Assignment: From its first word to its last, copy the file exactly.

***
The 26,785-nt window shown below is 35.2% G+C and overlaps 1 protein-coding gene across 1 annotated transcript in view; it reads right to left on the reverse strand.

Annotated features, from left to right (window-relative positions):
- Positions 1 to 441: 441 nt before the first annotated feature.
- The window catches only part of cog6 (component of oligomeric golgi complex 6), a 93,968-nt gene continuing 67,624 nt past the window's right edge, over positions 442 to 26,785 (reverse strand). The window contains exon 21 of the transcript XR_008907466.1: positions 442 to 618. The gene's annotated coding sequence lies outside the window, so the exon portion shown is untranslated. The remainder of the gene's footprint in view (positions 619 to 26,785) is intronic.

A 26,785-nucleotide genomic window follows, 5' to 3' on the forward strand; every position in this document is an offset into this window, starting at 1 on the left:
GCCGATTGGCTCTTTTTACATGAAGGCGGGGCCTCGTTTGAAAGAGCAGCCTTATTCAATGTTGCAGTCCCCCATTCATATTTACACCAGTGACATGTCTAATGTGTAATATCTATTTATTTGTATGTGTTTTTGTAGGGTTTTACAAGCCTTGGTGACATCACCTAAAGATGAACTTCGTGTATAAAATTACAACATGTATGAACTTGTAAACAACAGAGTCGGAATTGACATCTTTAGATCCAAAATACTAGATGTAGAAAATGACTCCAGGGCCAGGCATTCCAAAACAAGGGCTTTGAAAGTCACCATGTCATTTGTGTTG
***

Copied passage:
The 26,785-nt window shown below is 35.2% G+C and overlaps 1 protein-coding gene across 1 annotated transcript in view; it reads right to left on the reverse strand.

Annotated features, from left to right (window-relative positions):
- Positions 1 to 441: 441 nt before the first annotated feature.
- The window catches only part of cog6 (component of oligomeric golgi complex 6), a 93,968-nt gene continuing 67,624 nt past the window's right edge, over positions 442 to 26,785 (reverse strand). The window contains exon 21 of the transcript XR_008907466.1: positions 442 to 618. The gene's annotated coding sequence lies outside the window, so the exon portion shown is untranslated. The remainder of the gene's footprint in view (positions 619 to 26,785) is intronic.

A 26,785-nucleotide genomic window follows, 5' to 3' on the forward strand; every position in this document is an offset into this window, starting at 1 on the left:
GCCGATTGGCTCTTTTTACATGAAGGCGGGGCCTCGTTTGAAAGAGCAGCCTTATTCAATGTTGCAGTCCCCCATTCATATTTACACCAGTGACATGTCTAATGTGTAATATCTATTTATTTGTATGTGTTTTTGTAGGGTTTTACAAGCCTTGGTGACATCACCTAAAGATGAACTTCGTGTATAAAATTACAACATGTATGAACTTGTAAACAACAGAGTCGGAATTGACATCTTTAGATCCAAAATACTAGATGTAGAAAATGACTCCAGGGCCAGGCATTCCAAAACAAGGGCTTTGAAAGTCACCATGTCATTTGTGTTG